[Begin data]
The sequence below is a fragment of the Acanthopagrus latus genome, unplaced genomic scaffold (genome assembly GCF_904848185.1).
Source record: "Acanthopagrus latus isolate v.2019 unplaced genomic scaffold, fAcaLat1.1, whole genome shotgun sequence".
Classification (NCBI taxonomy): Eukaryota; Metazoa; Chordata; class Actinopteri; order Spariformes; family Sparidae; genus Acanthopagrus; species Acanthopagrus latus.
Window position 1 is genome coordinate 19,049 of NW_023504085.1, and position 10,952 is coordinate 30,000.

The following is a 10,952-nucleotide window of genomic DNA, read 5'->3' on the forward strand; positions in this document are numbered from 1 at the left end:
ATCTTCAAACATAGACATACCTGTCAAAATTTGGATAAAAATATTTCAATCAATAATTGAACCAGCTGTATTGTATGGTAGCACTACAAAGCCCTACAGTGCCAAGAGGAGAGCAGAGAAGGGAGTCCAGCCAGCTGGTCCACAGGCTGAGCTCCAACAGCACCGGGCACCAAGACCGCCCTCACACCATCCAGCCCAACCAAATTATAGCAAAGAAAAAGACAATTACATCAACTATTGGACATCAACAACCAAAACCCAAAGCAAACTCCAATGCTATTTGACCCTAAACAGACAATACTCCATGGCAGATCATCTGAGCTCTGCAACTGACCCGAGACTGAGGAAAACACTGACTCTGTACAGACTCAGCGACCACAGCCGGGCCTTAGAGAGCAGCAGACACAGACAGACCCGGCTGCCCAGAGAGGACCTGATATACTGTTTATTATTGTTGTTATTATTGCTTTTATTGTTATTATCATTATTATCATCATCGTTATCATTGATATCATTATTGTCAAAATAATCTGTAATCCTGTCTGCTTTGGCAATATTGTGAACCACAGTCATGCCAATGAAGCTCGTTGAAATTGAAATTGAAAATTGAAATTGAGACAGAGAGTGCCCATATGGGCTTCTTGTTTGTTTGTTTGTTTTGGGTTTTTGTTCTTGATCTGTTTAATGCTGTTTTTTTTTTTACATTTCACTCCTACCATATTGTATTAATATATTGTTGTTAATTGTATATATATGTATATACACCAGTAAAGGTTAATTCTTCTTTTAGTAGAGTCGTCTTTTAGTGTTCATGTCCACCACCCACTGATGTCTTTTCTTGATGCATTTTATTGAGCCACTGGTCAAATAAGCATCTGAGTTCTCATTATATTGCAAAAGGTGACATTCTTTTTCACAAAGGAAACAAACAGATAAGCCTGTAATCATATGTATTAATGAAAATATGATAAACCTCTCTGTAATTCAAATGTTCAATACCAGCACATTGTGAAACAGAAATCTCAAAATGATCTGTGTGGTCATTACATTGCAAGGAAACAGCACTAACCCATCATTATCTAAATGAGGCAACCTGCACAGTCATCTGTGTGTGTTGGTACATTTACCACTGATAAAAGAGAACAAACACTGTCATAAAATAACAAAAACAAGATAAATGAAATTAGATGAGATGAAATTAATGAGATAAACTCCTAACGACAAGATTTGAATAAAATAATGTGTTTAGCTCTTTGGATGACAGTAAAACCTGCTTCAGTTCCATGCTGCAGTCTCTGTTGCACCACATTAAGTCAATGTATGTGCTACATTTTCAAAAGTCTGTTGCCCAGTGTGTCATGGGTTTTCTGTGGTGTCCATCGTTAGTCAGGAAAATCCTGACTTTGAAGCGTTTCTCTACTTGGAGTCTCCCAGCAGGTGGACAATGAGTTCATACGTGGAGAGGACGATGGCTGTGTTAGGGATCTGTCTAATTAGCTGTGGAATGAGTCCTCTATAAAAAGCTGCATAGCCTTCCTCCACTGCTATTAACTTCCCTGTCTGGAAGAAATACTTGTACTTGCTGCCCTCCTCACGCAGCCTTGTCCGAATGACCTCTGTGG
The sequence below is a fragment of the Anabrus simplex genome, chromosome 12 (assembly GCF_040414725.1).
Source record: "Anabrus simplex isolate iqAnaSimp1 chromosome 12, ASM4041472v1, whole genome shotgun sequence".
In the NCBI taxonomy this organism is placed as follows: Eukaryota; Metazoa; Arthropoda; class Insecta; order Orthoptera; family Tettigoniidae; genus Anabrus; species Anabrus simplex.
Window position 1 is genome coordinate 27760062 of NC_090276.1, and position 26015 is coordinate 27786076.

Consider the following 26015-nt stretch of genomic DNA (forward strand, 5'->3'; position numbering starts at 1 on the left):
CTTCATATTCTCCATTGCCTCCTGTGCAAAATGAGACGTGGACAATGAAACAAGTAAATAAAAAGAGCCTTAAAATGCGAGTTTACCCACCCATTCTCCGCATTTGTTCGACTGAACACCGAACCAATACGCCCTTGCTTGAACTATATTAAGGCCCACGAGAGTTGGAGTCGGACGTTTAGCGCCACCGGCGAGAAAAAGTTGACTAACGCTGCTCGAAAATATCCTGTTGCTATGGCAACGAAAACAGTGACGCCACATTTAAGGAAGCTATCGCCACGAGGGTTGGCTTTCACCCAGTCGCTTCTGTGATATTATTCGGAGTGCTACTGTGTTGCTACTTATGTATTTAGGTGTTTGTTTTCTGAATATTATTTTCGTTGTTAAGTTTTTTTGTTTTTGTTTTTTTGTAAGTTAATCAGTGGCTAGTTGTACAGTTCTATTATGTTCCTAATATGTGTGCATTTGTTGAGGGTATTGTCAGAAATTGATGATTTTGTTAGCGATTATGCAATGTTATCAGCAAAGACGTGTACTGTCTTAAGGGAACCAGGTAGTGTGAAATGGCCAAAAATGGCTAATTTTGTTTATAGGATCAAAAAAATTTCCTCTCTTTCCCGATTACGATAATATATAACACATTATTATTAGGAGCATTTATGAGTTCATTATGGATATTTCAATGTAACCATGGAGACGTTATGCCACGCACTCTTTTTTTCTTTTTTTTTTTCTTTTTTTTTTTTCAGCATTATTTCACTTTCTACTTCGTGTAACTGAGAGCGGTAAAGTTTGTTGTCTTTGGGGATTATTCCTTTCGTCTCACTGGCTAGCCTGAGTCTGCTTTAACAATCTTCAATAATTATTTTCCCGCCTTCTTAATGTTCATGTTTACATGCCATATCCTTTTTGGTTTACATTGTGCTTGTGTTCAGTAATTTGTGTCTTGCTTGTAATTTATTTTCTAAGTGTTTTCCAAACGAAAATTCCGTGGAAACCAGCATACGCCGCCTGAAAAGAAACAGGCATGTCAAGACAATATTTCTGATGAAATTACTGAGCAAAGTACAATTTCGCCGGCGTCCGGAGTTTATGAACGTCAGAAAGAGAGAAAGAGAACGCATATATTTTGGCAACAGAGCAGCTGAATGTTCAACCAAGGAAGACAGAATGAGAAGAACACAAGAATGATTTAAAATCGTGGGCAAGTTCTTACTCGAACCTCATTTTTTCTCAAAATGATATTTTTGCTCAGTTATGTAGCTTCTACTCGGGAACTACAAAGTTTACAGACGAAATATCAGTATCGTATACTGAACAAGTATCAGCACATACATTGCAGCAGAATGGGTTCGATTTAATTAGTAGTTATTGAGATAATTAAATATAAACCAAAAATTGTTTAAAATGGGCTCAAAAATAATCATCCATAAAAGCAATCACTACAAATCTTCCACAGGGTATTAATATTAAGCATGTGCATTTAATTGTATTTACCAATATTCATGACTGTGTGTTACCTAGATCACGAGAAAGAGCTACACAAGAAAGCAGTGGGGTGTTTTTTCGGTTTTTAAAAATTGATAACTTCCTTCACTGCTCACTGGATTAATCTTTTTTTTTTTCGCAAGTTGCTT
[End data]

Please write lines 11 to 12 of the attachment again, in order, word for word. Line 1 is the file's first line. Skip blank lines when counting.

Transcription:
Consider the following 26015-nt stretch of genomic DNA (forward strand, 5'->3'; position numbering starts at 1 on the left):
CTTCATATTCTCCATTGCCTCCTGTGCAAAATGAGACGTGGACAATGAAACAAGTAAATAAAAAGAGCCTTAAAATGCGAGTTTACCCACCCATTCTCCGCATTTGTTCGACTGAACACCGAACCAATACGCCCTTGCTTGAACTATATTAAGGCCCACGAGAGTTGGAGTCGGACGTTTAGCGCCACCGGCGAGAAAAAGTTGACTAACGCTGCTCGAAAATATCCTGTTGCTATGGCAACGAAAACAGTGACGCCACATTTAAGGAAGCTATCGCCACGAGGGTTGGCTTTCACCCAGTCGCTTCTGTGATATTATTCGGAGTGCTACTGTGTTGCTACTTATGTATTTAGGTGTTTGTTTTCTGAATATTATTTTCGTTGTTAAGTTTTTTTGTTTTTGTTTTTTTGTAAGTTAATCAGTGGCTAGTTGTACAGTTCTATTATGTTCCTAATATGTGTGCATTTGTTGAGGGTATTGTCAGAAATTGATGATTTTGTTAGCGATTATGCAATGTTATCAGCAAAGACGTGTACTGTCTTAAGGGAACCAGGTAGTGTGAAATGGCCAAAAATGGCTAATTTTGTTTATAGGATCAAAAAAATTTCCTCTCTTTCCCGATTACGATAATATATAACACATTATTATTAGGAGCATTTATGAGTTCATTATGGATATTTCAATGTAACCATGGAGACGTTATGCCACGCACTCTTTTTTTCTTTTTTTTTTTCTTTTTTTTTTTTCAGCATTATTTCACTTTCTACTTCGTGTAACTGAGAGCGGTAAAGTTTGTTGTCTTTGGGGATTATTCCTTTCGTCTCACTGGCTAGCCTGAGTCTGCTTTAACAATCTTCAATAATTATTTTCCCGCCTTCTTAATGTTCATGTTTACATGCCATATCCTTTTTGGTTTACATTGTGCTTGTGTTCAGTAATTTGTGTCTTGCTTGTAATTTATTTTCTAAGTGTTTTCCAAACGAAAATTCCGTGGAAACCAGCATACGCCGCCTGAAAAGAAACAGGCATGTCAAGACAATATTTCTGATGAAATTACTGAGCAAAGTACAATTTCGCCGGCGTCCGGAGTTTATGAACGTCAGAAAGAGAGAAAGAGAACGCATATATTTTGGCAACAGAGCAGCTGAATGTTCAACCAAGGAAGACAGAATGAGAAGAACACAAGAATGATTTAAAATCGTGGGCAAGTTCTTACTCGAACCTCATTTTTTCTCAAAATGATATTTTTGCTCAGTTATGTAGCTTCTACTCGGGAACTACAAAGTTTACAGACGAAATATCAGTATCGTATACTGAACAAGTATCAGCACATACATTGCAGCAGAATGGGTTCGATTTAATTAGTAGTTATTGAGATAATTAAATATAAACCAAAAATTGTTTAAAATGGGCTCAAAAATAATCATCCATAAAAGCAATCACTACAAATCTTCCACAGGGTATTAATATTAAGCATGTGCATTTAATTGTATTTACCAATATTCATGACTGTGTGTTACCTAGATCACGAGAAAGAGCTACACAAGAAAGCAGTGGGGTGTTTTTTCGGTTTTTAAAAATTGATAACTTCCTTCACTGCTCACTGGATTAATCTTTTTTTTTTTCGCAAGTTGCTT